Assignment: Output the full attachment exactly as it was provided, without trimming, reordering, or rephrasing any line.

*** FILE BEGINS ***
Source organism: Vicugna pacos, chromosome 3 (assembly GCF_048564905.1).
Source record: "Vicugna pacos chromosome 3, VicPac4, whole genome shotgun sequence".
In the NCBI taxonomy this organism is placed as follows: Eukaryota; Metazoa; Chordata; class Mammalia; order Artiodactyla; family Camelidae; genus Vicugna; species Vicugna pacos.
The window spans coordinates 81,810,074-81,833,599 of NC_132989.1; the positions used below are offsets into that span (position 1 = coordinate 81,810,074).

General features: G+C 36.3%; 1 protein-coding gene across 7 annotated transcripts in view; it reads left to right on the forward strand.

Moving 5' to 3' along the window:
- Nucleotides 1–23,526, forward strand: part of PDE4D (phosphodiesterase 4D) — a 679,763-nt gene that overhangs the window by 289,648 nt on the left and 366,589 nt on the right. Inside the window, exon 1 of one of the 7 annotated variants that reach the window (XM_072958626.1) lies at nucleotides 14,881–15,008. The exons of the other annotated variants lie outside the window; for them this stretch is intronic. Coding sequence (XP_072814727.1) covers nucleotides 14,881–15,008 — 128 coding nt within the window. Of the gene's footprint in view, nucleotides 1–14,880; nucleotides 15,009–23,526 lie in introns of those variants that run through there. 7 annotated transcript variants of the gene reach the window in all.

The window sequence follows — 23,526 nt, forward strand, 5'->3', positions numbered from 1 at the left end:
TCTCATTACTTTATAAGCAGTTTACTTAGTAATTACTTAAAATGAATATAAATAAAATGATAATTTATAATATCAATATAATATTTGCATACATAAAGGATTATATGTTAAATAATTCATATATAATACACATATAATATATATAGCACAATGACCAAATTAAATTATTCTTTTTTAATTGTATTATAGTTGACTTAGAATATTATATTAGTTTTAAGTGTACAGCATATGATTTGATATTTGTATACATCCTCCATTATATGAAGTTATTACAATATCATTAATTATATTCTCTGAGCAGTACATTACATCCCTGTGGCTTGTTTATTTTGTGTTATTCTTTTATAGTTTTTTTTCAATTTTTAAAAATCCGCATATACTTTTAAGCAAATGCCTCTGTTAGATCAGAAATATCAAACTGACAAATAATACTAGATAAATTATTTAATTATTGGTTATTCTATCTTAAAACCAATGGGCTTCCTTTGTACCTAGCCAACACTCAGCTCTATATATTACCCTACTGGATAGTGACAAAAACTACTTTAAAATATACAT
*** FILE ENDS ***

Source organism: Vicugna pacos, chromosome 3 (assembly GCF_048564905.1).
Source record: "Vicugna pacos chromosome 3, VicPac4, whole genome shotgun sequence".
In the NCBI taxonomy this organism is placed as follows: Eukaryota; Metazoa; Chordata; class Mammalia; order Artiodactyla; family Camelidae; genus Vicugna; species Vicugna pacos.
The window spans coordinates 81,810,074-81,833,599 of NC_132989.1; the positions used below are offsets into that span (position 1 = coordinate 81,810,074).

General features: G+C 36.3%; 1 protein-coding gene across 7 annotated transcripts in view; it reads left to right on the forward strand.

Moving 5' to 3' along the window:
- Nucleotides 1–23,526, forward strand: part of PDE4D (phosphodiesterase 4D) — a 679,763-nt gene that overhangs the window by 289,648 nt on the left and 366,589 nt on the right. Inside the window, exon 1 of one of the 7 annotated variants that reach the window (XM_072958626.1) lies at nucleotides 14,881–15,008. The exons of the other annotated variants lie outside the window; for them this stretch is intronic. Coding sequence (XP_072814727.1) covers nucleotides 14,881–15,008 — 128 coding nt within the window. Of the gene's footprint in view, nucleotides 1–14,880; nucleotides 15,009–23,526 lie in introns of those variants that run through there. 7 annotated transcript variants of the gene reach the window in all.

The window sequence follows — 23,526 nt, forward strand, 5'->3', positions numbered from 1 at the left end:
TCTCATTACTTTATAAGCAGTTTACTTAGTAATTACTTAAAATGAATATAAATAAAATGATAATTTATAATATCAATATAATATTTGCATACATAAAGGATTATATGTTAAATAATTCATATATAATACACATATAATATATATAGCACAATGACCAAATTAAATTATTCTTTTTTAATTGTATTATAGTTGACTTAGAATATTATATTAGTTTTAAGTGTACAGCATATGATTTGATATTTGTATACATCCTCCATTATATGAAGTTATTACAATATCATTAATTATATTCTCTGAGCAGTACATTACATCCCTGTGGCTTGTTTATTTTGTGTTATTCTTTTATAGTTTTTTTTCAATTTTTAAAAATCCGCATATACTTTTAAGCAAATGCCTCTGTTAGATCAGAAATATCAAACTGACAAATAATACTAGATAAATTATTTAATTATTGGTTATTCTATCTTAAAACCAATGGGCTTCCTTTGTACCTAGCCAACACTCAGCTCTATATATTACCCTACTGGATAGTGACAAAAACTACTTTAAAATATACAT